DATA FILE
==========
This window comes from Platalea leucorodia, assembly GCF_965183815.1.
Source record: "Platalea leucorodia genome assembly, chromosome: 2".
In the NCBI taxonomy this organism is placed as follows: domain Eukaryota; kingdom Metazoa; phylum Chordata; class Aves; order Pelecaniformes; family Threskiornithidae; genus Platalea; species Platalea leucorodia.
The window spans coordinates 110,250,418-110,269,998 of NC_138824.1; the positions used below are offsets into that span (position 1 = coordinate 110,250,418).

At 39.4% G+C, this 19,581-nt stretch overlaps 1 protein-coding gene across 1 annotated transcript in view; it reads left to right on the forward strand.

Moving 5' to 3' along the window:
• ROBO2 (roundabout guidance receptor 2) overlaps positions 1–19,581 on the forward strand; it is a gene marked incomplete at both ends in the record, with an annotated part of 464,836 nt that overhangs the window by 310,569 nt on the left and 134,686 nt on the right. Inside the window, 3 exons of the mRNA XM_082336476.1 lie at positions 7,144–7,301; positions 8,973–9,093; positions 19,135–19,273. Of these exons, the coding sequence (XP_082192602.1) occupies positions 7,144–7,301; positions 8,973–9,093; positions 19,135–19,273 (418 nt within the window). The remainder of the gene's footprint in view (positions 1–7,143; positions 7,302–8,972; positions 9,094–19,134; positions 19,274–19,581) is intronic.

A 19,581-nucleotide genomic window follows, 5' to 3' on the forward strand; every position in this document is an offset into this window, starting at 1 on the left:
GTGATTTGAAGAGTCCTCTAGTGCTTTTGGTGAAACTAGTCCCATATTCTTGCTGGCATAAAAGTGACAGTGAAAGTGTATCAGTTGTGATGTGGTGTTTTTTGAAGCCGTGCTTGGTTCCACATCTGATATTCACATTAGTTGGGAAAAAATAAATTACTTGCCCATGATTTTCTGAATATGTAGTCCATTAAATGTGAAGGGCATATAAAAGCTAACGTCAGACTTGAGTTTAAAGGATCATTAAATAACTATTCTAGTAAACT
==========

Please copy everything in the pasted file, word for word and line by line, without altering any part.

This window comes from Platalea leucorodia, assembly GCF_965183815.1.
Source record: "Platalea leucorodia genome assembly, chromosome: 2".
In the NCBI taxonomy this organism is placed as follows: domain Eukaryota; kingdom Metazoa; phylum Chordata; class Aves; order Pelecaniformes; family Threskiornithidae; genus Platalea; species Platalea leucorodia.
The window spans coordinates 110,250,418-110,269,998 of NC_138824.1; the positions used below are offsets into that span (position 1 = coordinate 110,250,418).

At 39.4% G+C, this 19,581-nt stretch overlaps 1 protein-coding gene across 1 annotated transcript in view; it reads left to right on the forward strand.

Moving 5' to 3' along the window:
• ROBO2 (roundabout guidance receptor 2) overlaps positions 1–19,581 on the forward strand; it is a gene marked incomplete at both ends in the record, with an annotated part of 464,836 nt that overhangs the window by 310,569 nt on the left and 134,686 nt on the right. Inside the window, 3 exons of the mRNA XM_082336476.1 lie at positions 7,144–7,301; positions 8,973–9,093; positions 19,135–19,273. Of these exons, the coding sequence (XP_082192602.1) occupies positions 7,144–7,301; positions 8,973–9,093; positions 19,135–19,273 (418 nt within the window). The remainder of the gene's footprint in view (positions 1–7,143; positions 7,302–8,972; positions 9,094–19,134; positions 19,274–19,581) is intronic.

A 19,581-nucleotide genomic window follows, 5' to 3' on the forward strand; every position in this document is an offset into this window, starting at 1 on the left:
GTGATTTGAAGAGTCCTCTAGTGCTTTTGGTGAAACTAGTCCCATATTCTTGCTGGCATAAAAGTGACAGTGAAAGTGTATCAGTTGTGATGTGGTGTTTTTTGAAGCCGTGCTTGGTTCCACATCTGATATTCACATTAGTTGGGAAAAAATAAATTACTTGCCCATGATTTTCTGAATATGTAGTCCATTAAATGTGAAGGGCATATAAAAGCTAACGTCAGACTTGAGTTTAAAGGATCATTAAATAACTATTCTAGTAAACT